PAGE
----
There’s no denying it: we’re getting older as a society. Figures released last week by the Office for National Statistics showed that the number of people in the UK working beyond the state pension age has almost doubled since 1993, to stand at 1.41 million in 2011.
Of course, this growing and ageing population not only puts pressure on more people to work longer, it will put pressure on brands to give greater consideration to how they address and exploit this fast growing demographic. After all, not only are older people likely to be the ones with most readily disposable income, they can be key influencers on both the choices made by their grown-up children and grandchildren.
Key to brands could be our changing aspirations and expectations as we get older, as well as our income. Those of us who will work some way into our previously planned retirement because our pensions or our savings had turned out to be inadequate may become miserable and reactive against spending money for fear of running out. This group could end up being of little value to anyone outside of the alcoholic drinks sector.
But there will also be those – and hopefully more of them – who do have enough money for themselves, but who will either have to or choose to stay at work because of their children. We know that children are living at home for longer and more children are staying in education, so a lot of parents are having to support them long after they should have flown the nest. It is interesting to note, though, that while the concept of an extended family all in one home is seen as a negative here, in some cultures, like Italy, for example it is more of a norm. Arguably this leads to less stigmatisation of those in old age. These developments have placed an added burden on people as they reach their 50s and beyond while some may also be having to support even older parents of their own. What makes this group interesting to brands is the enormous breadth of categories they either spend on or act as gatekeepers for.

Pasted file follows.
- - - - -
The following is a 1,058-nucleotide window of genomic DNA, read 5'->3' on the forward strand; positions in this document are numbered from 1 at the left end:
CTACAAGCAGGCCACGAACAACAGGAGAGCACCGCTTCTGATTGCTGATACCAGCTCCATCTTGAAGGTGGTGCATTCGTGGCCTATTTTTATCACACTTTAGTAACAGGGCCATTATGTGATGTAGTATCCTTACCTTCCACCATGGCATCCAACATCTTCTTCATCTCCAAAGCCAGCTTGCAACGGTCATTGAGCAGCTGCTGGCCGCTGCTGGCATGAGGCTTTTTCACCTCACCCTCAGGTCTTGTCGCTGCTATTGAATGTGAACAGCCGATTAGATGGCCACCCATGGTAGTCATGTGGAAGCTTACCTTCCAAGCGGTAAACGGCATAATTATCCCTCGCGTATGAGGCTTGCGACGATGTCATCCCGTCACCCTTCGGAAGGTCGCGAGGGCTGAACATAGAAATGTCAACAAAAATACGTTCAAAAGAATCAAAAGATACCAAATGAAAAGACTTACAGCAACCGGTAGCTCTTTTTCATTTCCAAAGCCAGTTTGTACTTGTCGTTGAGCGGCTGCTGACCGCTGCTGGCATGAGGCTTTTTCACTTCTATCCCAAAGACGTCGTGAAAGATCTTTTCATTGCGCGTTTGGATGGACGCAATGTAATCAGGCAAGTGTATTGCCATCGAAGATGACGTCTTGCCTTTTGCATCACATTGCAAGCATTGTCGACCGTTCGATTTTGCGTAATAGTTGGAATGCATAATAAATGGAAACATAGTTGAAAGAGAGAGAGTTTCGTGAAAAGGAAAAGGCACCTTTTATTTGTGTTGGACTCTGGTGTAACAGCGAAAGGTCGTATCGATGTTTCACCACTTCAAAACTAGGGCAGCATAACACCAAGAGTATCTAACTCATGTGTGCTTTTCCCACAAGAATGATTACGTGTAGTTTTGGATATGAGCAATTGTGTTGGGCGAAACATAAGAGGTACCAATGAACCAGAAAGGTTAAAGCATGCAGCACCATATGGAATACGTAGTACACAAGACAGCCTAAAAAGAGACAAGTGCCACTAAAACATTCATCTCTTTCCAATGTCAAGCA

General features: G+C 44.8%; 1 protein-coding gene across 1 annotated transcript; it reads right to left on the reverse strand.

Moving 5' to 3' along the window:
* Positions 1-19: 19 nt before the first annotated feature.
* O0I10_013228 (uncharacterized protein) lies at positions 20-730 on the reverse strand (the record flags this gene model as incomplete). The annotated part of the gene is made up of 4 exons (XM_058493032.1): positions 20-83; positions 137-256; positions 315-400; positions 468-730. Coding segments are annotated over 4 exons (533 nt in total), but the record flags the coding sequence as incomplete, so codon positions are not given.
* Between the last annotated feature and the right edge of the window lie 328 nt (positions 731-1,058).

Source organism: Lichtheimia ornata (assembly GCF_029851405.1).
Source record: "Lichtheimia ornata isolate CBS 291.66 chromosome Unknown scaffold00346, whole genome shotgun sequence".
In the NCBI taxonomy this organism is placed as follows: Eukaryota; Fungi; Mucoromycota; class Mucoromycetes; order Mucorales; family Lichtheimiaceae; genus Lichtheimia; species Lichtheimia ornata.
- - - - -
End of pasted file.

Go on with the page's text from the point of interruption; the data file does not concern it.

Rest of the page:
The economic situation is behind much of these newer developments. The Daily Mail recently reported on the rise of “helicopter parents”, who having paid of the education of their children and now making a greater financial contribution to their further education, feel they have a right as well as a responsibility to “hover” in their kids’ lives and be part of their decision making processes.
Many of these “pensioners” will still be “young”, or at least younger than they used to be in terms of health and outlook. Their need to continue in work may well turn out to be a good thing as it minimises the risk of becoming lost in retirement, which in turn will maintain their desire and ability to exercise their purchasing power. This could be good news for travel, lifestyle, automotive and food and drinks brands for a start. The key, though, may be for brands to recognise these developments more overtly than they have to date and be less focused on the young and beautiful demographic. The figures suggest it could be time for brands to focus their messaging more clearly on the over 50s and not restrict it so obviously to age-related products, like healthcare, insurance or – dare i say it – funeral plans. Where’s the fun in that?